These are preparations before danger. When it approaches near, the main point is, to recollect, how dreadful it would be to give way and lose ourselves, and to resolve that we will not. Towards keeping this resolution we shall find it one great preservative, though it may seem a slight matter, not to let the accent of our speech, or any one of our gestures be vehement. For these things excite passion mechanically: whereas a soft answer, the Scripture tells us, turneth away wratht: composes the spirit of the giver himself, as well as the receiver of it. Also * Prov. xxii. 24.

+ Prov. xv. 1.

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making use of the gentlest and least grating terms, that we can, will be extremely beneficial: and accordingly it follows there, that grievous words stir up anger.

But if such begin to present themselves, and struggle for vent, we must resolve to utter as few of any sort as possible: or, if it become requisite, none at all : but shut fast the door of our lips, till the mastiff within hath done barking, as is related to have been the practice of Socrates *. It is a painful restraint: but if we will remain masters of ourselves, it is absolutely necessary. For one hasty expression bursting out, makes freer way for another: till at last the banks are levelled, and the torrent carries all before it. A patient man therefore will bear for a time, and afterwards joy shall spring up unto him. He will hide his words for a time, and the lips of many shall declare his wisdomt. But above all, we should inviolably observe never to act in a heat. Thoughts, alas, will be too quick for us : a few improper words may escape: but actions are much more in our power. We may be too angry at present to venture upon acting at all: a little delay can do no harm, and may do a great deal of good. Only when we take time, we should make a right use of it; not revolve an insignificant offence in our minds, interpret little incidents with perverse acuteness, and lay stress upon groundless fancies, till we work it up into a heinous crime. The best understandings, without good tempers, can go the greatest lengths in Προς δε το μη συναρπαθηναι συνεργει τα μεγιστα εθιθηναι-σ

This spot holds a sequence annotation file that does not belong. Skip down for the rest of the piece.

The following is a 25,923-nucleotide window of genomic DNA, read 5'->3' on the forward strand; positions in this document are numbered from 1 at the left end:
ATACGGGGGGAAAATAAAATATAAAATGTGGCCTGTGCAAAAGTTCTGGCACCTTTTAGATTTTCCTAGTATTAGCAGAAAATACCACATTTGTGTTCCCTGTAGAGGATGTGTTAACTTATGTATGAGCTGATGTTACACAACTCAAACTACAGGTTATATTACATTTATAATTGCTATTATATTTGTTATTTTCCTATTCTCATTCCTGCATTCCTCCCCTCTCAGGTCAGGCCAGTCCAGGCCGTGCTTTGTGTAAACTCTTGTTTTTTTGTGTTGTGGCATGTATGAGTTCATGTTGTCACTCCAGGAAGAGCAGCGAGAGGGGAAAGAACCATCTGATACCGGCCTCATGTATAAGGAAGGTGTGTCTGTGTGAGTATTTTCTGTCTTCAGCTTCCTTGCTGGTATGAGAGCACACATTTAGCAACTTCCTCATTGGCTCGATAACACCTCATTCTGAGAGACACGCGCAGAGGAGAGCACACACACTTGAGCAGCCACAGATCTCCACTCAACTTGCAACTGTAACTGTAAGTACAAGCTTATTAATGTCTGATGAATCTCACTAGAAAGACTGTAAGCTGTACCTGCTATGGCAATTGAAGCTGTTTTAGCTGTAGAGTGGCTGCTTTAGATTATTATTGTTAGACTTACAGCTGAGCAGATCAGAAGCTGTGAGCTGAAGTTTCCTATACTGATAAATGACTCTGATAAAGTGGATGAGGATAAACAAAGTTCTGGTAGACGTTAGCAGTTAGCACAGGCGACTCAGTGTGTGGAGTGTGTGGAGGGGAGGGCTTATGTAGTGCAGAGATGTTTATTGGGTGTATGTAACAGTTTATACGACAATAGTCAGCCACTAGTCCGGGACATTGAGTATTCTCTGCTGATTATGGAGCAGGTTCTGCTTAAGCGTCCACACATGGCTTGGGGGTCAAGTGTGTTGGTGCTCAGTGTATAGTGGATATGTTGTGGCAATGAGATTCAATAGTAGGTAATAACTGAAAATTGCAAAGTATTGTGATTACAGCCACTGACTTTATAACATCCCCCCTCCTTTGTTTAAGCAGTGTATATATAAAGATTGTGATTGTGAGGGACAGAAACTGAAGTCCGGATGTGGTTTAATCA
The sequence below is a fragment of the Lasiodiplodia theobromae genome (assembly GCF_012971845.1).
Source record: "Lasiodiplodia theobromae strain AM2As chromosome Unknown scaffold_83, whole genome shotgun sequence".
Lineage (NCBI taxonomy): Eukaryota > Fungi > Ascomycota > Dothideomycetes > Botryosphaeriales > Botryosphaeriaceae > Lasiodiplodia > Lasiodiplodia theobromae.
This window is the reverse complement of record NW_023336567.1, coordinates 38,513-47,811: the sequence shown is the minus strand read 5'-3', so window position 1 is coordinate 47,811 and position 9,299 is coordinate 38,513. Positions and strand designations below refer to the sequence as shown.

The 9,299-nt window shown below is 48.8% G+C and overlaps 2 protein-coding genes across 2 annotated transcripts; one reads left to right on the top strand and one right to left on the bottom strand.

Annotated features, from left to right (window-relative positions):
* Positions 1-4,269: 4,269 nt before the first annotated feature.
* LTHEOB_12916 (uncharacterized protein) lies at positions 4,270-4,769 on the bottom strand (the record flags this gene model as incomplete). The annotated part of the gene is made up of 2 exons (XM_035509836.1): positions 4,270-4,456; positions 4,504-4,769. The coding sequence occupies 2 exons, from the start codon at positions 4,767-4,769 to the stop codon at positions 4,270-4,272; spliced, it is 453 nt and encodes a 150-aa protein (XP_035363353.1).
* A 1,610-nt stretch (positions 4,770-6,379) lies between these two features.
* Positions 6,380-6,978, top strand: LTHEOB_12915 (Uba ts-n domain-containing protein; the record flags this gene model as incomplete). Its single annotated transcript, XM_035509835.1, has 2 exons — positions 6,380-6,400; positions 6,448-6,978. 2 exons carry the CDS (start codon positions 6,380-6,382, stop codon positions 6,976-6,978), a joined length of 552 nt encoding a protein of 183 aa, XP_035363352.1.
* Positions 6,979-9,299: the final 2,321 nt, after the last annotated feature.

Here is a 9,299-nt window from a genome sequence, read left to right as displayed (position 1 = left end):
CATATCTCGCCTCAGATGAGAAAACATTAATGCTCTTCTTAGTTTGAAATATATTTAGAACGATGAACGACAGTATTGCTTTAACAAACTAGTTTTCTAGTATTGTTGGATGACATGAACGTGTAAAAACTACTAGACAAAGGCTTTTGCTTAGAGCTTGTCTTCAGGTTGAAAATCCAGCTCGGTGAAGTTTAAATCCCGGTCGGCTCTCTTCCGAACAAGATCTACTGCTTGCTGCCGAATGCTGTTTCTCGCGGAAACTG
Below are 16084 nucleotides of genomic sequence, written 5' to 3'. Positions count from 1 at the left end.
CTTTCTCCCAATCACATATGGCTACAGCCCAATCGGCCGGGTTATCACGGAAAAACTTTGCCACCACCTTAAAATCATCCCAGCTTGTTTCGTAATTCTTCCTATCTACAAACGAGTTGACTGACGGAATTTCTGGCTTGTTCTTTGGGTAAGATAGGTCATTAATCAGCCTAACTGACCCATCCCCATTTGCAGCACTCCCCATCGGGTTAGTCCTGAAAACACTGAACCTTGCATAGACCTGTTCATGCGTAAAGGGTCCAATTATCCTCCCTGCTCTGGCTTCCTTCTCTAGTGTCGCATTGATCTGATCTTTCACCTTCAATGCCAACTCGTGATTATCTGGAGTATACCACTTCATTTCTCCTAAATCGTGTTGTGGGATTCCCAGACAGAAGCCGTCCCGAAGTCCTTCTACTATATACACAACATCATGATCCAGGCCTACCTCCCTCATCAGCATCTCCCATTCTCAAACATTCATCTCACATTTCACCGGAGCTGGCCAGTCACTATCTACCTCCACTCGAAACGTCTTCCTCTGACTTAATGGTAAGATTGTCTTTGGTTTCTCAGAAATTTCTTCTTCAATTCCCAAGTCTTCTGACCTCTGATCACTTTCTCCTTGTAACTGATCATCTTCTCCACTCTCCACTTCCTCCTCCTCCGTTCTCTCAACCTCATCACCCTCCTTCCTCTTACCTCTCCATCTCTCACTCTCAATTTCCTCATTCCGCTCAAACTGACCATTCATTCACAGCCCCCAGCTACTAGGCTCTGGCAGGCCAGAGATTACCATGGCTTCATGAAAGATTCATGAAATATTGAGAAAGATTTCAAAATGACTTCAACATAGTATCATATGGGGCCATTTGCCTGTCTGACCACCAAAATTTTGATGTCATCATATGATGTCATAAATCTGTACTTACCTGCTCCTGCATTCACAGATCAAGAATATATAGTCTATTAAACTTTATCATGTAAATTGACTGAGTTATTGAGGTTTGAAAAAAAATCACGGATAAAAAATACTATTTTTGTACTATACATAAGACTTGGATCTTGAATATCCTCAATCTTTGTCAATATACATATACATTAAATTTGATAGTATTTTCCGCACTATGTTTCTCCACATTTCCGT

σιωπαν εως αν της ενδοθεν αναζεσεως αιθωμεθα κατασταλεισης, και ο εν ημιν κυων μηκέτι υλακτη. Λεγεται γουν και Σωκρατης, υποτι θυμωθειη, παντως σιωπαν. Simpl. in Epict. c. 28. p. 135. Comp. Cic. ad Quintum fratrem, 1. 1. ep. i. s. 13.

+ Ecclus. i. 23, 24.